Yazidis in Armenia

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Yazidis in Armenia
Total population
40,620 (2001)[1]
Regions with significant populations
Armavir, Aragatsotn, Ararat, Kotayk provinces and Yerevan

Kurmanji Kurdish: 31,310 (77.1%)
Armenian: 5,278 (12.9%)
Russian: 230 (0.6%)

Other: 3,802 (9.4%)
Related ethnic groups

The Yazidis (Armenian: Եզդիներ Yezdiner) are the largest ethnic and religious minority in Armenia. They are well integrated into the Armenian society. They have freedom of religion and non-interference in their cultural traditions.


Early 20th century[edit]

Many Yazidis came to Armenia and Georgia during the 19th and early 20th centuries to escape religious persecution, as they were oppressed by the Ottoman Turks and the Sunni Kurds who tried to convert them to Islam. The Yazidis were massacred alongside the Armenians during the Armenian Genocide, causing many to flee to Russian held parts of Armenia.[2] The first ever Yazidi school opened in Armenia in 1920.[3]

Nagorno-Karabakh War[edit]

The Yezidi movement erupting in Armenia in 1988 appealed to the 3rd All-Armenian Yezidi Assembly convened on 30 September 1989 (the two previous Assemblies occurred at the dawn of the Armenian Soviet Republic’s history, in 1921 and 1923) to challenge the Government for the official recognition of their identity. As a result, the Yezidis were presented as a separate minority in the USSR population census of 1989. According to this very census, the total count of Yezidis in Armenia was 52700. Thus, of ca. 60 000 persons formerly classified among the Kurds of Armenia, 88% identified themselves as Yezidi.[4]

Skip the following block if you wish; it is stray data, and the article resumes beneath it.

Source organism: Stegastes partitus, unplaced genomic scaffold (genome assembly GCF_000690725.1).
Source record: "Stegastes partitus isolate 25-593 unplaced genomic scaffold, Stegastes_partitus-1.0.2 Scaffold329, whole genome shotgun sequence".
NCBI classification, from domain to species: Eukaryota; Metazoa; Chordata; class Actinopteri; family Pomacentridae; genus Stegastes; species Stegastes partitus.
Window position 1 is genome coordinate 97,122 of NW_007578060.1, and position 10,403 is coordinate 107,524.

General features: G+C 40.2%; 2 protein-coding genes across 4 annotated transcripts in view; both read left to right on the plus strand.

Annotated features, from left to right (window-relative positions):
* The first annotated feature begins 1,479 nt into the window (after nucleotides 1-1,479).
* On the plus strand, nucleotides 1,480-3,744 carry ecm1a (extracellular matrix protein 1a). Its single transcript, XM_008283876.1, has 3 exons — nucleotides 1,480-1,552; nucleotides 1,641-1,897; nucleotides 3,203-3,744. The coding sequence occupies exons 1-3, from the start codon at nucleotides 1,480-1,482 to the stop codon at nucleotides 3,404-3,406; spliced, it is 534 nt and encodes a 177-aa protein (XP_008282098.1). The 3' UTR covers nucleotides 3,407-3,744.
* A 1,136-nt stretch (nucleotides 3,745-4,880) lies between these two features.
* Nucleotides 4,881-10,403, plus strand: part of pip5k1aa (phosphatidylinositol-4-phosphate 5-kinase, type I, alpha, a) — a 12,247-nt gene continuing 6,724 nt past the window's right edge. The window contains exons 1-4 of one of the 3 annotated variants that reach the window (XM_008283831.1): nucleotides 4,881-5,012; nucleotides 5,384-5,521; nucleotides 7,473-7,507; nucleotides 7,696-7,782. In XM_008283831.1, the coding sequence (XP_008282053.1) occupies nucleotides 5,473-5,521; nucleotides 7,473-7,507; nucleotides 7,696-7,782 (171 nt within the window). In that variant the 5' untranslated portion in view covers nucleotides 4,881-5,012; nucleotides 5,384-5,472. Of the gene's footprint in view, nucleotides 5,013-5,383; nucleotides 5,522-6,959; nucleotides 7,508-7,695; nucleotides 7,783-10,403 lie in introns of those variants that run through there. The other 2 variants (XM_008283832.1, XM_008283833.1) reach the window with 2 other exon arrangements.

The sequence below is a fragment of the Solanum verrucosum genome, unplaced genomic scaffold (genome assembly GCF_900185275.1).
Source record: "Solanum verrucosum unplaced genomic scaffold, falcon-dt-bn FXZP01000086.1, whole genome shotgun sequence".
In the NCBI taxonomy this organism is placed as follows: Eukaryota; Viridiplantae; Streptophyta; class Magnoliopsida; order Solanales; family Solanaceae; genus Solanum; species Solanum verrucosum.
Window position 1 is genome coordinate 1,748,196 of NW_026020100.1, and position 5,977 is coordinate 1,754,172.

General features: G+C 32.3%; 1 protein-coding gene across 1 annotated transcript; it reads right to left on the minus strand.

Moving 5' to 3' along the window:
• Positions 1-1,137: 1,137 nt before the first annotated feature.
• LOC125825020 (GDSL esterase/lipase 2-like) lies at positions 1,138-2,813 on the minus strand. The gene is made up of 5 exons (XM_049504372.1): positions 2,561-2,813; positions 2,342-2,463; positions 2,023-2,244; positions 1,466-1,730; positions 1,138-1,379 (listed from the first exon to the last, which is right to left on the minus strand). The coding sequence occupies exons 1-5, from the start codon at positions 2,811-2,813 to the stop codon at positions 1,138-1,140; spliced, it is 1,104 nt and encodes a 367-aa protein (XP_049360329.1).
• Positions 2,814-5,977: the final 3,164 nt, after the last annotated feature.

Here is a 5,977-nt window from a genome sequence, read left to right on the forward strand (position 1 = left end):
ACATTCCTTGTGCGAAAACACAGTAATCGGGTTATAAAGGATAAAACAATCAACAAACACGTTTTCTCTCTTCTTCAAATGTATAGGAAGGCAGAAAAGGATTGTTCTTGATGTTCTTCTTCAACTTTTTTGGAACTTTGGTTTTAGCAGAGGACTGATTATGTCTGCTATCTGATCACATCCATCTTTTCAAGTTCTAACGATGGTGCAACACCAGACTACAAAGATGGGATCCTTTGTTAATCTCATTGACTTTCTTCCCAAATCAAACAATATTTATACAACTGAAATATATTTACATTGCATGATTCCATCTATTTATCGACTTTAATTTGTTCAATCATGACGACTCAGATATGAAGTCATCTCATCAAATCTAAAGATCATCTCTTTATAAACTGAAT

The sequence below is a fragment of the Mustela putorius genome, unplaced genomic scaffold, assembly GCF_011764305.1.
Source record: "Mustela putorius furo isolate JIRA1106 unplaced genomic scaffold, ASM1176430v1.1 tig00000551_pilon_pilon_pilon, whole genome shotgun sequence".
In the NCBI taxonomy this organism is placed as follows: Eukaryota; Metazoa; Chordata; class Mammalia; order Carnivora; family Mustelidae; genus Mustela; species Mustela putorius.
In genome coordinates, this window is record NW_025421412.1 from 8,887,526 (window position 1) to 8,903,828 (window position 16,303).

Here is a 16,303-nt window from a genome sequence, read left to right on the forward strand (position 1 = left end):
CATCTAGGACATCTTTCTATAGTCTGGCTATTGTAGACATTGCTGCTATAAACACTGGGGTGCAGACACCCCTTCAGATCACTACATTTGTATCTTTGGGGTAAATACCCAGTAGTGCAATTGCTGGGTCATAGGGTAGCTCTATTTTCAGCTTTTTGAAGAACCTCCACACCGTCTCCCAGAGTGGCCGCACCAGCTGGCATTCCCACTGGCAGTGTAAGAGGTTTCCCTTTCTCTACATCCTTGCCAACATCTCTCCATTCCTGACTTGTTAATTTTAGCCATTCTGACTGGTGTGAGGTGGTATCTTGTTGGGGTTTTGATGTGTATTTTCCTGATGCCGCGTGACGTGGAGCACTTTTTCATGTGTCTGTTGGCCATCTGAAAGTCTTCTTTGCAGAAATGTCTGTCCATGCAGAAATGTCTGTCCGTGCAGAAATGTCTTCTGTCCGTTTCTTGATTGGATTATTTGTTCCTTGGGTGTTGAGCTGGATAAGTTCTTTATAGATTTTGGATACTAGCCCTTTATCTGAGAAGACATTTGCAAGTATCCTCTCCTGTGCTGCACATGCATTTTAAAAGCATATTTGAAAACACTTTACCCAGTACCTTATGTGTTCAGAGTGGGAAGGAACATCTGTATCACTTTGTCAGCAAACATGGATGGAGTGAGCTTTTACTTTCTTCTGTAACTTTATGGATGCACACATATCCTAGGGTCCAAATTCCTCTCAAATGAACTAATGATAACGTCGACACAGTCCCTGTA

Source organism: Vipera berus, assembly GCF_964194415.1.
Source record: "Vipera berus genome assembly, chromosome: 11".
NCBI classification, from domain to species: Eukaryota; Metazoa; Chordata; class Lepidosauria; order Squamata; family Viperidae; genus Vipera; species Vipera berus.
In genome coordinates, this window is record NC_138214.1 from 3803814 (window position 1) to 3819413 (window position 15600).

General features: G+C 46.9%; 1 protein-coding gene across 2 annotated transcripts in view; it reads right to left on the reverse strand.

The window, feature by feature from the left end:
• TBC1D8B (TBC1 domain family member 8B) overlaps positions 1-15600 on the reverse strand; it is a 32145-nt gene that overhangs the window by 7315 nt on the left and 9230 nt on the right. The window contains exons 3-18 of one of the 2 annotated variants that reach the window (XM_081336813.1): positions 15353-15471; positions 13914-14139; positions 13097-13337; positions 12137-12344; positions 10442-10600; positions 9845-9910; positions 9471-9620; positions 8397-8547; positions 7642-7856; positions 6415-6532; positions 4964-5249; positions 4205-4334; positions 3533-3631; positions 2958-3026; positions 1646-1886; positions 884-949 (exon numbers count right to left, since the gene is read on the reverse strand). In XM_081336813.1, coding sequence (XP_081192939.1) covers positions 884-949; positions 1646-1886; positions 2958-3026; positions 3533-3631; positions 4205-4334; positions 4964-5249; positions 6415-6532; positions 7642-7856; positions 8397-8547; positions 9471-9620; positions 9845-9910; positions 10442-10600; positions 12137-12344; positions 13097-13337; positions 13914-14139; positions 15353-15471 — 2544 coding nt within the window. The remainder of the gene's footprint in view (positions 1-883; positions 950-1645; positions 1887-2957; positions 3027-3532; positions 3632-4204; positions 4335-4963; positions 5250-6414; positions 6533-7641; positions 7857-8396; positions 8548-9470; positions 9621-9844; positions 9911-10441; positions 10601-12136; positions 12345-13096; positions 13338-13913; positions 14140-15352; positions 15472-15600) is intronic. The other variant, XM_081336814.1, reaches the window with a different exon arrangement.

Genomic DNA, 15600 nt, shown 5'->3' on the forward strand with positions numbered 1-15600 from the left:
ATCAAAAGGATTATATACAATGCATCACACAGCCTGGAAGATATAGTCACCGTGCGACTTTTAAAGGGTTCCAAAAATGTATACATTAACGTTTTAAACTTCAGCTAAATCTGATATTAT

The Armenia’s Yezidis many times showed gallantry and patriotism, particularly during the Karabakh conflict when many of their volunteers spilled their blood in the defense of Armenia.[3][5]

Present situation[edit]

According to the 2001 Census, there are about 40,620 Yazidis in Armenia.[1]

Reports on the relations between Yazidis and the Armenian government have been mixed.

According to a 2004 U.S. Department of State human rights report, Yazidis are subjected to some harassment in Armenia. Attendance rates among children in the Yezidi ethnic minority continued to be lower than average, partially due to economic reasons, a lack of Yezidi teachers and books, and the early removal of teenage girls from schools for marriage. In 2006 the UN Children's Fund (UNICEF) supported the government's effort to publish textbooks for ethnic minorities, and in 2007 new Yezidi language textbooks appeared in some Yezidi schools around the country.[6]

According to a 2007 U.S. Department of State human rights report, "As in previous years, Yezidi leaders did not complain that police and local authorities subjected their community to discrimination".[7]


Yazidis in Armenia by provinces
Province (marz) Yazidis  % of Yazidis in Armenia
Armavir 17,665
Aragatsotn 6,405
Ararat 5,940
Yerevan 4,733
Kotayk 4,097
Shirak 974
Lori 793
Gegharkunik 8
Syunik 4
Tavush 1
Vayots Dzor 0
Total 40,620 100%

There are 22 rural settlements in the Republic of Armenia with Yazidi majority. The biggest Yazidi village in Armenia is Verin Artashat in Ararat Province with 4,270 residents.

Aragatsotn Province[edit]

There are 19 Yazidi-inhabited villages in Aragatsotn Province.

Aragats district Talin district Ashtarak district

Armavir Province[edit]

There are two Yazidi villages in Armavir Province: Yeraskhahun and Ferik, both in Ejmiatsin district.

On 29 September 2012 Yezidis opened their first temple outside their Lalish homeland - the temple of "Zariat" in Armavir province of Armenia.[8]

Ararat Province[edit]

The only Yazidi village is Verin Artashat, near Artashat.

Notable Armenian-Yazidi people[edit]

See also[edit]


External links[edit]